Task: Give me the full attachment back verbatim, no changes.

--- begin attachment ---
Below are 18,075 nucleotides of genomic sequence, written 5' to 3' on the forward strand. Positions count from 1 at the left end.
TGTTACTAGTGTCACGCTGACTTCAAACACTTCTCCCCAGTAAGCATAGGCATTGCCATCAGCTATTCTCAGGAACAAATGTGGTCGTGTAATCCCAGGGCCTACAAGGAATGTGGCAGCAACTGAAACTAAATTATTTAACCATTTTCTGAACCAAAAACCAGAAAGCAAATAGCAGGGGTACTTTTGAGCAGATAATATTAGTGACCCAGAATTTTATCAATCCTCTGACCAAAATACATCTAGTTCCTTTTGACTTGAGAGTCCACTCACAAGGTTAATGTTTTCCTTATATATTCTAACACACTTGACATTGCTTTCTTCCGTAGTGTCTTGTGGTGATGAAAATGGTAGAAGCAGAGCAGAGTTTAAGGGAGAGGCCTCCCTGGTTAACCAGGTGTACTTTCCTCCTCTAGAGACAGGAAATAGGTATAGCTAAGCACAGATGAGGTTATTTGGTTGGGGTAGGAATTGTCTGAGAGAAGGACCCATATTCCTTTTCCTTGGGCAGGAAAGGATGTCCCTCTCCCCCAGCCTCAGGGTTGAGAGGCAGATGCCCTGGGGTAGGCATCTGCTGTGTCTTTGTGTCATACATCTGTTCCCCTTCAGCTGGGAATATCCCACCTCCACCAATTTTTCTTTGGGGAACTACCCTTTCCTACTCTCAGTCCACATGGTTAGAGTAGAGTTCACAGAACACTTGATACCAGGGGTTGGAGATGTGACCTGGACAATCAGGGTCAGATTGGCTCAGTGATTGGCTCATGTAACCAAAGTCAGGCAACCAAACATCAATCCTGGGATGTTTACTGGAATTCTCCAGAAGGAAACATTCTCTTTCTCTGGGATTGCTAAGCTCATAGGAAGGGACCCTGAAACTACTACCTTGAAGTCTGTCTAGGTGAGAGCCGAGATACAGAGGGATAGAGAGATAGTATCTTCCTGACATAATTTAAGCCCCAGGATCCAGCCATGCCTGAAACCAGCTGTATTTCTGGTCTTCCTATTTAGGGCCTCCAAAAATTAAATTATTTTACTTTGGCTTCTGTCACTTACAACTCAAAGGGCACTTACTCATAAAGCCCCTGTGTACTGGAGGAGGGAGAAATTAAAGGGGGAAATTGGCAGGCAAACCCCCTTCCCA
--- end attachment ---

Below are 18,075 nucleotides of genomic sequence, written 5' to 3' on the forward strand. Positions count from 1 at the left end.
TGTTACTAGTGTCACGCTGACTTCAAACACTTCTCCCCAGTAAGCATAGGCATTGCCATCAGCTATTCTCAGGAACAAATGTGGTCGTGTAATCCCAGGGCCTACAAGGAATGTGGCAGCAACTGAAACTAAATTATTTAACCATTTTCTGAACCAAAAACCAGAAAGCAAATAGCAGGGGTACTTTTGAGCAGATAATATTAGTGACCCAGAATTTTATCAATCCTCTGACCAAAATACATCTAGTTCCTTTTGACTTGAGAGTCCACTCACAAGGTTAATGTTTTCCTTATATATTCTAACACACTTGACATTGCTTTCTTCCGTAGTGTCTTGTGGTGATGAAAATGGTAGAAGCAGAGCAGAGTTTAAGGGAGAGGCCTCCCTGGTTAACCAGGTGTACTTTCCTCCTCTAGAGACAGGAAATAGGTATAGCTAAGCACAGATGAGGTTATTTGGTTGGGGTAGGAATTGTCTGAGAGAAGGACCCATATTCCTTTTCCTTGGGCAGGAAAGGATGTCCCTCTCCCCCAGCCTCAGGGTTGAGAGGCAGATGCCCTGGGGTAGGCATCTGCTGTGTCTTTGTGTCATACATCTGTTCCCCTTCAGCTGGGAATATCCCACCTCCACCAATTTTTCTTTGGGGAACTACCCTTTCCTACTCTCAGTCCACATGGTTAGAGTAGAGTTCACAGAACACTTGATACCAGGGGTTGGAGATGTGACCTGGACAATCAGGGTCAGATTGGCTCAGTGATTGGCTCATGTAACCAAAGTCAGGCAACCAAACATCAATCCTGGGATGTTTACTGGAATTCTCCAGAAGGAAACATTCTCTTTCTCTGGGATTGCTAAGCTCATAGGAAGGGACCCTGAAACTACTACCTTGAAGTCTGTCTAGGTGAGAGCCGAGATACAGAGGGATAGAGAGATAGTATCTTCCTGACATAATTTAAGCCCCAGGATCCAGCCATGCCTGAAACCAGCTGTATTTCTGGTCTTCCTATTTAGGGCCTCCAAAAATTAAATTATTTTACTTTGGCTTCTGTCACTTACAACTCAAAGGGCACTTACTCATAAAGCCCCTGTGTACTGGAGGAGGGAGAAATTAAAGGGGGAAATTGGCAGGCAAACCCCCTTCCCA